Meanwhile, Kappler's moles inside the Vatican included an Estonian national and former Byzantine Rite seminarian from the Russicum named Alexander Kurtna, who worked from 1940 until 1944 as a translator for the Vatican's Congregation for the Eastern Churches. During those same years, Kurtna covertly spied for the Soviet Union, with devastating results for the many underground priests and faithful whose names he passed to the NKVD. Kurtna, who was always loyal to the USSR, only started to also spy for Nazi Germany in 1943 because his new handler, Kappler, repeatedly threatened to otherwise send Kurtna and his wife to a concentration camp. Kurtna, however, turned the tables on Kappler by stealing the top secret Sicherheitsdienst codebooks from his office during the chaos that surrounded the Liberation of Rome. Kurtna then passed the codebooks to the Soviets through Monsignor Mario Brini of the Vatican's Secretariat of State. Ironically, Kurtna's Soviet masters failed to appreciate or reward his loyalty. Kurtna was last seen in 1948 by Fr. Walter Ciszek as a fellow political prisoner in the Gulag complex located 300km above the Arctic Circle and known as Norillag.[11][12]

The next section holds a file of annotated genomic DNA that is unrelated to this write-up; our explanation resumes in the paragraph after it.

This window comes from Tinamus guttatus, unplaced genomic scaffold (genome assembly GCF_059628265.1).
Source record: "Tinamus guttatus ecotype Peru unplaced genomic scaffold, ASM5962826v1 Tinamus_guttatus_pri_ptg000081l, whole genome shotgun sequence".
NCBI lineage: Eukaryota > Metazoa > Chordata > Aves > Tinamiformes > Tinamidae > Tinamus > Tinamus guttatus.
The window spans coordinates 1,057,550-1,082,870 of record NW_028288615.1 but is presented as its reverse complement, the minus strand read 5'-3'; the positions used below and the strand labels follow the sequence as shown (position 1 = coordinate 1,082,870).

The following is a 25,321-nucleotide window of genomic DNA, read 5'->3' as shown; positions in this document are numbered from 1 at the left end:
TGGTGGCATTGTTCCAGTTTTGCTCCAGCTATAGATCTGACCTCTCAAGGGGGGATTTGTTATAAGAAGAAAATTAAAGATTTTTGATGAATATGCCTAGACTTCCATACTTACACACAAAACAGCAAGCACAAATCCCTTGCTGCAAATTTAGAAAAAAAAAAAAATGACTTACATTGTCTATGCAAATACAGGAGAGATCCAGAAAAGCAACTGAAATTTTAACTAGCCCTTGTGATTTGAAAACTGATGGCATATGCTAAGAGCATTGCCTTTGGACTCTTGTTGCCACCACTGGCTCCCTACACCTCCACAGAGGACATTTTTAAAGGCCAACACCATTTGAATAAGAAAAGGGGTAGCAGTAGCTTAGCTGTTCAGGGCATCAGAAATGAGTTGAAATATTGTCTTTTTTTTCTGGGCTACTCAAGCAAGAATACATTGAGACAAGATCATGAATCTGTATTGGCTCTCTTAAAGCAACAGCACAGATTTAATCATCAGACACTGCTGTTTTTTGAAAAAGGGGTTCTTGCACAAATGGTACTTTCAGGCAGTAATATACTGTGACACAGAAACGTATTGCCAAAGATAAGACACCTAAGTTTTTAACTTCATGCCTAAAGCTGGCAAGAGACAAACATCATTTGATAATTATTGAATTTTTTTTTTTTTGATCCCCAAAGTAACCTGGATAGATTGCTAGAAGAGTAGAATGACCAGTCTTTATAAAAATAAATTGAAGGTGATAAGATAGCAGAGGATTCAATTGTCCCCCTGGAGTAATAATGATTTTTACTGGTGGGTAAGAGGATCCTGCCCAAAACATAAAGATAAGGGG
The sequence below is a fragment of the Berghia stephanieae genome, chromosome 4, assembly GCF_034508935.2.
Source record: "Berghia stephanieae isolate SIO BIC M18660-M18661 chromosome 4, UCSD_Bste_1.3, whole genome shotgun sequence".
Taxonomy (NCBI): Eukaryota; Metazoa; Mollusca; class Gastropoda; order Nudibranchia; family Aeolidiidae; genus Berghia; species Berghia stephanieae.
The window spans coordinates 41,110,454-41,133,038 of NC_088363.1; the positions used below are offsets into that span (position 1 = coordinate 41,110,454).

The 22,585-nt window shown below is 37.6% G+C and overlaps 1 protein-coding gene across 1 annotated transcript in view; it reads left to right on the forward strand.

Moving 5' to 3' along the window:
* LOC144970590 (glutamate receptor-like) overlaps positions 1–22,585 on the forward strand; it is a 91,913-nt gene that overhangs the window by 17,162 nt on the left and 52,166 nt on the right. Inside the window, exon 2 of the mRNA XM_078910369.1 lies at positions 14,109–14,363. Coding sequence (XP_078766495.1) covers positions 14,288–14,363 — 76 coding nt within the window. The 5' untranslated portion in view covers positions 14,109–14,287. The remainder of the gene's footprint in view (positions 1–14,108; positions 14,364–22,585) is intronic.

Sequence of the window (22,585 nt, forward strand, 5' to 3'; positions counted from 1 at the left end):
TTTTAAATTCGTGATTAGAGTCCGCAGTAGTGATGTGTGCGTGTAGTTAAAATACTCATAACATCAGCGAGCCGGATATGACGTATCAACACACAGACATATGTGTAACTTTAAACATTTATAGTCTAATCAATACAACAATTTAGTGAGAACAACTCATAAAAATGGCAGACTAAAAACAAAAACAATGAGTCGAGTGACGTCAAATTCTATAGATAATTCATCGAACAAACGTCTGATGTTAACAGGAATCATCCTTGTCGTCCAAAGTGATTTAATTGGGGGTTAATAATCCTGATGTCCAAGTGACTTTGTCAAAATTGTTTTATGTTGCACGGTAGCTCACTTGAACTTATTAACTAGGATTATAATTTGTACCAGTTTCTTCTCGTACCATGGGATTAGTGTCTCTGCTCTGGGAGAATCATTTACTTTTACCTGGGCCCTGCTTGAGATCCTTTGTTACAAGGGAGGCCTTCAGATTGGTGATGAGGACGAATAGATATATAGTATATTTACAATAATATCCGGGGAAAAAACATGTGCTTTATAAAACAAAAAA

Kappler organised the Ardeatine massacre, in which 335 Italian civilians were killed on 24 March 1944 in response to a direct order from Adolf Hitler to "kill 100 Italians for each German", in retaliation for an attack by the Italian Resistance that had resulted in the deaths of 33 men of the SS Police Regiment Bozen's garrison in Rome.[6][7][10][13]

Criminal conviction

Kappler was arrested by British authorities in 1945, turned over to the Italian government in 1947, and tried the following year. Kappler's second in command in Rome, SS-Captain Erich Priebke, managed to escape to Argentina and was not extradited to Italy to face trial over his own role in the Ardeatine Caves Massacre until 1996.[14][15]